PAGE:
A statement by South Africa’s government communication and information system said the panel’s report, drafted after meeting with the two rival presidents in Côte d’Ivoire will be discussed at the meeting. “The African Union high-level panel for the resolution of the crisis in Côte d’Ivoire is expected to present a report during the meeting of Peace and Security Council which will take place on Wednesday and Thursday,” the GCIS statement said.
The statement continues, “This comes after (President Jacob) Zuma last week visited Mauritania for a second time to continue with the discussions for the resolution of the situation in Côte d’Ivoire in his capacity as a member of the African Union high-level panel.”
The panel is composed of the presidents of Mauritania, Burkina Faso, Chad, South Africa and Tanzania.The complexion of the mediation effort has changed entirely after forces loyal to Gbagbo (who refuses to cede the presidency to Ouattara after losing a UN-ratified election) attacked and killed protesters on several occasions, the latest being an attack on marchers on International Women’s Day which left four women dead. Previously, nine independent or pro-Ouattara newspapers, which had shut down due to threats, have since reopened.
Earlier in the week, the US condemned an effort by Gbagbo to nationalise the country’s cocoa trade by announcing that the state would be sole buyer within the country. Côte d’Ivoire is the world’s largest cocoa exporter, and this move by Gbagbo is an effort to secure more funds after international sanctions cut him and his cronies off from their money.
Astonishingly, none of this seemed to make any difference to the AU’s mediation approach, even when it had become eminently clear that the situation in Côte d’Ivoire was no longer a mere dispute between two presidential rivals, but the beginnings of a full-blown civil war. The panel did release a communiqué calling for an end to violence and urging all parties to exercise “restraint”.
More tellingly, Ouattara is in Addis Ababa to attend the AU meeting, but Gbagbo has chosen not to go. Ever since the disputed 28 November election, Ouattara’s camp has been holed up in Abidjan’s Gulf Hotel, where they are all but besieged by forces and militias loyal to Gbagbo.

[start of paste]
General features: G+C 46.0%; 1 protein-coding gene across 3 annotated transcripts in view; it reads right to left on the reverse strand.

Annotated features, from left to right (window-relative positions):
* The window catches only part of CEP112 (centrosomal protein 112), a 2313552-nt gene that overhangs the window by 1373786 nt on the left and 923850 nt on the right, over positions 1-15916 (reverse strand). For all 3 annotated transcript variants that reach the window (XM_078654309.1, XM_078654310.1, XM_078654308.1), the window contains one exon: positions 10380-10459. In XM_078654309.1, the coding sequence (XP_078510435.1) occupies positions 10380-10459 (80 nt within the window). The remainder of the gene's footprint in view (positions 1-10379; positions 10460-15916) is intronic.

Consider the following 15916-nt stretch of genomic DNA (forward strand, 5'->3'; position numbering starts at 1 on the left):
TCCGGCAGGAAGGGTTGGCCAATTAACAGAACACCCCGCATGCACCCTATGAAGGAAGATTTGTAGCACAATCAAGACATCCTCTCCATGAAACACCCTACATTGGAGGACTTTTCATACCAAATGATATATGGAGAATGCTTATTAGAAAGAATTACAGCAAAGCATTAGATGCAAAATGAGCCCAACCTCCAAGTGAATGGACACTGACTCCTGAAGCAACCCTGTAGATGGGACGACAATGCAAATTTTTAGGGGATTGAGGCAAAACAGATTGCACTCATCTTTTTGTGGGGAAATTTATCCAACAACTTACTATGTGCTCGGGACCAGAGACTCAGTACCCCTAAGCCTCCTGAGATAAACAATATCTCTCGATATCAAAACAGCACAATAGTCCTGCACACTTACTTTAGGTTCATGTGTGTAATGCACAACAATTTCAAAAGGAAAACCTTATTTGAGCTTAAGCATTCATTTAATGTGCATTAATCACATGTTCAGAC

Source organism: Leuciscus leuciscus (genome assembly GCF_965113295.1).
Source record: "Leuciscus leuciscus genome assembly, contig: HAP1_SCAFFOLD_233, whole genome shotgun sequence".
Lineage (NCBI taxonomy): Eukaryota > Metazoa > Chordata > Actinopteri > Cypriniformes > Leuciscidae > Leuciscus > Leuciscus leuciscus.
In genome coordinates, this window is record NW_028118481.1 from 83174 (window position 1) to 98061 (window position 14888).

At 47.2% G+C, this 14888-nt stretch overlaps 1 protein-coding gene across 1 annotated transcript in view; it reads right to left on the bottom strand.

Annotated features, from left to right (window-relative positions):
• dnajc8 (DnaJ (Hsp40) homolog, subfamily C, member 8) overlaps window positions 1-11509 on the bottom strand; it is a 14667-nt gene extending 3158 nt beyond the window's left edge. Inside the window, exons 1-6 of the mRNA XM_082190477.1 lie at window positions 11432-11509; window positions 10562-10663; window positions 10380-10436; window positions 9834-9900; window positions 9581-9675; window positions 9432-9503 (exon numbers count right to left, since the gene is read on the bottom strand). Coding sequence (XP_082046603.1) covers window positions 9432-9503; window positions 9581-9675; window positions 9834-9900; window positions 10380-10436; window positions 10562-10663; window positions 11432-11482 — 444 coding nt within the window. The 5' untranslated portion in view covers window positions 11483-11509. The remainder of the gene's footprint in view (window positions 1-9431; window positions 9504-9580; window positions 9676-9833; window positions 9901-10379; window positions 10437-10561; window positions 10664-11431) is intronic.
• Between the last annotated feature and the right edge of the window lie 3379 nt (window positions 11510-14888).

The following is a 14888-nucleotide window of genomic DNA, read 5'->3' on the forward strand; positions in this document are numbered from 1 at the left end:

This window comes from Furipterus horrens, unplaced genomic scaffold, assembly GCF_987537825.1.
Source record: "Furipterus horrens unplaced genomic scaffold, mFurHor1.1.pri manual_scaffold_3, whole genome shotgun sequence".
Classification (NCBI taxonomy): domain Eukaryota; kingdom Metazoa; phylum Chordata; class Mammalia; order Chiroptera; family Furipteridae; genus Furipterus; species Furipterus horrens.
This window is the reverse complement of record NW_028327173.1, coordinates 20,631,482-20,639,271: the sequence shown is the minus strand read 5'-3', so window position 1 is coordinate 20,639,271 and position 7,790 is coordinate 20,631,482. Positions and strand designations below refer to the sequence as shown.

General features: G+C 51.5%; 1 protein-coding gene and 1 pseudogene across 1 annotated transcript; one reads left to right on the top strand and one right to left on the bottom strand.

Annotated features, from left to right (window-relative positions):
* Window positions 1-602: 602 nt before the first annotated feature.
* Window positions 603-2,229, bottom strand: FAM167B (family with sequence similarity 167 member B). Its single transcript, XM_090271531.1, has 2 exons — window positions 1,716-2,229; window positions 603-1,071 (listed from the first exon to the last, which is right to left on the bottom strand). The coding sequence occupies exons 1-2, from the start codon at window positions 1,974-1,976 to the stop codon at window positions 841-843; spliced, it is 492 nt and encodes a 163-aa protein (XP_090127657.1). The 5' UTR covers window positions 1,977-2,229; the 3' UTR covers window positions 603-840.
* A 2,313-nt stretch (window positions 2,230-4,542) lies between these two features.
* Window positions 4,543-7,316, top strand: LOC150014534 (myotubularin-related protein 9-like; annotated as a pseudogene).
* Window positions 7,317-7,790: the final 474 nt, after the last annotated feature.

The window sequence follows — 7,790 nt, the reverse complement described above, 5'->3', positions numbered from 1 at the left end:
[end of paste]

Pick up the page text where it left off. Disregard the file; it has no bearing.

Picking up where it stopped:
The worry now is, should the AU panel come out in support of Ouattara’s proposal – that Gbagbo step down in exchange for including some of his ministers in his government – Gbagbo will react by rejecting the AU’s mediation proposal and refusing Ouattara entry back into the country.
Since he has the army on his side, it would be a simple matter of Gbagbo threatening to shoot down the jet that will bring Ouattara back into the country. Ouattara’s government is also contained in the Gulf Hotel. It would be a simple matter to “take care” of them too.
Inevitably, the future of Côte d’Ivoire lies in Zuma’s hands, whose “irregularity of election results” approach has increasingly isolated him from the other members of the panel and the international community. His position, however, appears more and more difficult to defend and rumours are swirling that he may change his position in favour of a Ouattara-led government that would include a number of Gbagbo-aligned ministers.
There’s a hope now that the AU will ratify the UN’s position that Ouattara won the election fair and square. But what happens afterwards is anyone’s guess. DM
Photo: Anti-Gbagbo protesters hold a placard during a demonstration in Abobo March 8, 2011. A standoff between incumbent leader Laurent Gbagbo and rival Alassane Ouattara after a disputed presidential election has sparked gun battles and encouraged northern New Forces (FN) rebels backing Ouattara to push south in the heaviest fighting since a 2002-2003 civil war. Gbagbo’s refusal to step down despite U.N.-certified results showing him the loser has led to sanctions aimed at squeezing the cocoa trade in the world’s top grower. The placard reads, “Killer Gbagbo. Move thief. We are tired”. REUTERS/Luc Gnago.
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